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Pollution plan fails, says EPA

When a Fargo truck stop leaked more than 2,500 gallons of diesel fuel earlier this year, local, state and national agencies failed to adequately communicate despite prior planning, Environmental Protection Agency officials said Thursday.

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When a Fargo truck stop leaked more than 2,500 gallons of diesel fuel earlier this year, local, state and national agencies failed to adequately communicate despite prior planning, Environmental Protection Agency officials said Thursday.

As a result, rain carried fuel to the Red River, forcing Fargo and Moorhead's water plants to shut down for almost two weeks.

Flying J Travel Plaza, 3150 39th St. S.W., ended up paying about $60,000 for cleanup and water rerouting efforts, and could still be fined.

On Thursday, about 25 officials met in Fargo to discuss what went wrong with that situation and how future problems could better be handled.

The spill, first identified by employees on May 9, was "an average sort of spill for a large truck stop," said Bob Roy, a Denver-based EPA official.

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The EPA held Thursday's debriefing to check how a relatively new Red River Valley pollution contingency plan had worked, he said.

"The plan pretty much failed," said Martha Wolf of the Denver-based EPA.

Thursday, officials generated a list of "lessons learned" based on problems that included:

- Lack of communication with all necessary parties

- Public confusion in distinguishing the national EPA from local environmental agencies

- Ill preparation for a worst-case scenario.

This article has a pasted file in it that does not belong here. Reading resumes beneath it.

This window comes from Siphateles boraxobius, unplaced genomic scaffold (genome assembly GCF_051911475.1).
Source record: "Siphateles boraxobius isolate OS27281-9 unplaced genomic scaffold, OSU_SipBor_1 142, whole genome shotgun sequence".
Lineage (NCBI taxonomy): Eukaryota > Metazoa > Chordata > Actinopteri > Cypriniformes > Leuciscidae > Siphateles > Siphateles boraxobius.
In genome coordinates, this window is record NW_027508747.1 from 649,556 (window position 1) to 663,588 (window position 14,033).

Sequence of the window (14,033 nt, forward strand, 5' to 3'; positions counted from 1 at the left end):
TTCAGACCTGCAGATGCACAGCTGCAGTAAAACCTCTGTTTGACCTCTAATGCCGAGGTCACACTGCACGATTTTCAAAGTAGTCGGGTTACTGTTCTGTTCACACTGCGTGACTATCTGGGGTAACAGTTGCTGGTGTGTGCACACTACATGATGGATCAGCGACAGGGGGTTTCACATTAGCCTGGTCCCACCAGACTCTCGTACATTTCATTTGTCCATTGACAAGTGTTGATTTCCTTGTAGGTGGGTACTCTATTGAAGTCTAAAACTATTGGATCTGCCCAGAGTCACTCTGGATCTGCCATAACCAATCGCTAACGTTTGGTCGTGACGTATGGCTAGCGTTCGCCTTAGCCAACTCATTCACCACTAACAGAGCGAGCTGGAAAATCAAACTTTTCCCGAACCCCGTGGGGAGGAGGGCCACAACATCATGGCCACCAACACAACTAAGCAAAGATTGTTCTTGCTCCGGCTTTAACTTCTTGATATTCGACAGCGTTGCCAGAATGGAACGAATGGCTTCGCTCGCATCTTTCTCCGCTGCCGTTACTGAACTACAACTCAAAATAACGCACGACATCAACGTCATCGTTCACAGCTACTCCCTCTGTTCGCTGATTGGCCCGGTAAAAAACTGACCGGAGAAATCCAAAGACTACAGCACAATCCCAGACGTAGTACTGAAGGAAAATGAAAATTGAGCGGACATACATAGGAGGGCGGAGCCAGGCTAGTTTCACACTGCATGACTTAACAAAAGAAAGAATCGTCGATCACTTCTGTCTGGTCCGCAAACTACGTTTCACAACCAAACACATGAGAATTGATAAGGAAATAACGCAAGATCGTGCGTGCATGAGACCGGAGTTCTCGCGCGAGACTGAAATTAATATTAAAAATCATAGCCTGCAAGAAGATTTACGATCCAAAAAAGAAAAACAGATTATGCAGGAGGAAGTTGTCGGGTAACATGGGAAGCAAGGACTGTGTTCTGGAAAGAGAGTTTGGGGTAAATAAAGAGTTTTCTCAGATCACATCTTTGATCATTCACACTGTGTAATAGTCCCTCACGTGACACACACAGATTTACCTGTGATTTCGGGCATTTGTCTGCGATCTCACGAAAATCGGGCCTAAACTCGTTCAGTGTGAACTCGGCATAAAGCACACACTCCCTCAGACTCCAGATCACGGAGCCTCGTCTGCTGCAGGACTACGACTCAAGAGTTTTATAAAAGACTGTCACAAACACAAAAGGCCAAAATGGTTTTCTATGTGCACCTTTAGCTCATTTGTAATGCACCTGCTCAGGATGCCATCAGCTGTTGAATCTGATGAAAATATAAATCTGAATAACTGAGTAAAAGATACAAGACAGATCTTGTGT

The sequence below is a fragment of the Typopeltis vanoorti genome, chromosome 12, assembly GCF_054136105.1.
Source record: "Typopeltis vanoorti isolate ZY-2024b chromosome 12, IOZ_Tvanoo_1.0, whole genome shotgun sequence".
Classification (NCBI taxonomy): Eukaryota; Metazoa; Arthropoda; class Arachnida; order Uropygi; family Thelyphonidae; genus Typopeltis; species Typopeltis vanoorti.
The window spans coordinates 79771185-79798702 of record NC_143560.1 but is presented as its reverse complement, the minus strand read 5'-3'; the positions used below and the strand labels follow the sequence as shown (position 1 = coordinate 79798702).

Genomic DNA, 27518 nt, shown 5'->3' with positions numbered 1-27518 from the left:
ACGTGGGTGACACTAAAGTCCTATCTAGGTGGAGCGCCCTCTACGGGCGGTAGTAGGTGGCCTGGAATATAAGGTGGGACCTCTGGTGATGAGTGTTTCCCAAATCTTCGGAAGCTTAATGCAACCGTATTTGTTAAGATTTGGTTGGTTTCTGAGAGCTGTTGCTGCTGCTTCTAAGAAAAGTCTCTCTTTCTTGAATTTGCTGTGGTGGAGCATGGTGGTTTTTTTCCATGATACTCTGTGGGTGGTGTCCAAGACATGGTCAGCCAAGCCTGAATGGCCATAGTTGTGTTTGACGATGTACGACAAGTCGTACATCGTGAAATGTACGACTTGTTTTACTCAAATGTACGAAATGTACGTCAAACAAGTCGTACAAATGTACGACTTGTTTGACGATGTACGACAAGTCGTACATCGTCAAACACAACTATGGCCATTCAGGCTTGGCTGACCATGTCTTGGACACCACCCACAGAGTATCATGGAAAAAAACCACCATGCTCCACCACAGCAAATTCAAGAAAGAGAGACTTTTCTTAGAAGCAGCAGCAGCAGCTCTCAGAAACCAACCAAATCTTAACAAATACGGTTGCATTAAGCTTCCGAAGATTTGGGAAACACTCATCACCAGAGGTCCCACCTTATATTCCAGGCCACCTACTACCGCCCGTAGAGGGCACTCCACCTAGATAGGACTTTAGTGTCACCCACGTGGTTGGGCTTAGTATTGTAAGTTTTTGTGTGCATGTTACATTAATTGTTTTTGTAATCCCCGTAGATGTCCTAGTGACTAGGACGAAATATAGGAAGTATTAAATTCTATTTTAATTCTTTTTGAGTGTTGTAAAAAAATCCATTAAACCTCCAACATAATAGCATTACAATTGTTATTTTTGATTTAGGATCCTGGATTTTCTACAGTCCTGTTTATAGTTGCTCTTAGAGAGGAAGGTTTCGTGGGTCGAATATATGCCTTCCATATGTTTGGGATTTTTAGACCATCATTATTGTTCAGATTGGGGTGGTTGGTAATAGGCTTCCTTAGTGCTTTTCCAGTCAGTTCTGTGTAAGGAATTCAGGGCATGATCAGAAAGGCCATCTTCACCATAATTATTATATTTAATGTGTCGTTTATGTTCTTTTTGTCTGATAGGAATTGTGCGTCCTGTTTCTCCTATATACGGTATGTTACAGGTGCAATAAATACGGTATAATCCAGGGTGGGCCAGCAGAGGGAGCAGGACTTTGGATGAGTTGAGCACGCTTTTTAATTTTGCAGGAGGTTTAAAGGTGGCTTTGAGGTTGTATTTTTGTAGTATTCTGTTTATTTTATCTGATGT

The truck stop could have done some things a bit better, said Don Rognon, risk manager of Utah-based Flying J. It was committed to cleaning up the mess -- hiring a clean-up crew and monetarily compensating the water plants and emergency responders -- and cooperated with government agencies, he said.

The truck stop immediately contacted the state health department, but not the National Response Center, which they had a legal obligation to do, Roy said.

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The truck stop still doesn't know where the leak originated, but has recovered 2,500 gallons of fuel, Rognon said.

Fuel may have gotten into the sewer pipes when Flying J employees pumped rain water out of recovery wells -- designed to detect fuel leaks.

Employees were trying to prevent flooding in the truck stop's basement and didn't think fuel was in the water.

Flying J has spent $25,000 to install a pump that automatically stops when it detects fuel in the water, he said.

The truck stop may not be entirely responsible for the fuel release, said Kris Rogers, an environmental geologist with North Dakota's state health department.

The state used to allow gas stations to pump runoff water into the sewer systems, but made that illegal several years ago, he said. Flying J's employees may not have known that at the time, Rogers said. Employees didn't know the extent of the leak, either, Rognon said.

Neither did the state and local officials, who failed to immediately warn the water plants about the spill, said Miles Schacher, a Fargo environmental health specialist. Schacher said he believes less than 100 gallons of fuel actually made it to the river.

North Dakota's state health department said Flying J may still face a fine, Rogers said.

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"We'll negotiate what has to be done in the future," he said.

In April, Moorhead's Trucker's Inn, at the intersection of Interstate 94 and Highway 336, closed because thousands of gallons of fuel spilled on its property. A gas station across the street from Trucker's Inn -- the former Double D -- closed after fuel contamination was discovered beneath it in 1996.

Readers can reach Forum reporter Lisa Schneider at (701) 241-5529

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